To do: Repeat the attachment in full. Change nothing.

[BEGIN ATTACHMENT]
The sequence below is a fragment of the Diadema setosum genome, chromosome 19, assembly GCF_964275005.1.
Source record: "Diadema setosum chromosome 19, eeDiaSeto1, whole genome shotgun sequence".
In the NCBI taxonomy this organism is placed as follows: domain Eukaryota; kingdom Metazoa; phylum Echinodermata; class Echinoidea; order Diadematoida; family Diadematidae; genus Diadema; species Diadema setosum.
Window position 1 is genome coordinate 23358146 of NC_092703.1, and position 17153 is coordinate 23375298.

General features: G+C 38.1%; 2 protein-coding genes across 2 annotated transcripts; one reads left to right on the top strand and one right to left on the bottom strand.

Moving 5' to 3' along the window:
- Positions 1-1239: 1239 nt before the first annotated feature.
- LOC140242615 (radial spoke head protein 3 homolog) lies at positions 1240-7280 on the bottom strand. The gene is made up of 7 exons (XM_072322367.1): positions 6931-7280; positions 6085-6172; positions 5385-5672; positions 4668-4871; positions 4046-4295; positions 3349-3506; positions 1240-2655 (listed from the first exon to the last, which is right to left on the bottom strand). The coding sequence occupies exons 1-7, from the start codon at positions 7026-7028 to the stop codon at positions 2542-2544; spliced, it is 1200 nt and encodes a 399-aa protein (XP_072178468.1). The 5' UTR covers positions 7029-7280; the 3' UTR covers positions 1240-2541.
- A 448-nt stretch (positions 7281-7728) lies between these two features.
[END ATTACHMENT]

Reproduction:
The sequence below is a fragment of the Diadema setosum genome, chromosome 19, assembly GCF_964275005.1.
Source record: "Diadema setosum chromosome 19, eeDiaSeto1, whole genome shotgun sequence".
In the NCBI taxonomy this organism is placed as follows: domain Eukaryota; kingdom Metazoa; phylum Echinodermata; class Echinoidea; order Diadematoida; family Diadematidae; genus Diadema; species Diadema setosum.
Window position 1 is genome coordinate 23358146 of NC_092703.1, and position 17153 is coordinate 23375298.

General features: G+C 38.1%; 2 protein-coding genes across 2 annotated transcripts; one reads left to right on the top strand and one right to left on the bottom strand.

Moving 5' to 3' along the window:
- Positions 1-1239: 1239 nt before the first annotated feature.
- LOC140242615 (radial spoke head protein 3 homolog) lies at positions 1240-7280 on the bottom strand. The gene is made up of 7 exons (XM_072322367.1): positions 6931-7280; positions 6085-6172; positions 5385-5672; positions 4668-4871; positions 4046-4295; positions 3349-3506; positions 1240-2655 (listed from the first exon to the last, which is right to left on the bottom strand). The coding sequence occupies exons 1-7, from the start codon at positions 7026-7028 to the stop codon at positions 2542-2544; spliced, it is 1200 nt and encodes a 399-aa protein (XP_072178468.1). The 5' UTR covers positions 7029-7280; the 3' UTR covers positions 1240-2541.
- A 448-nt stretch (positions 7281-7728) lies between these two features.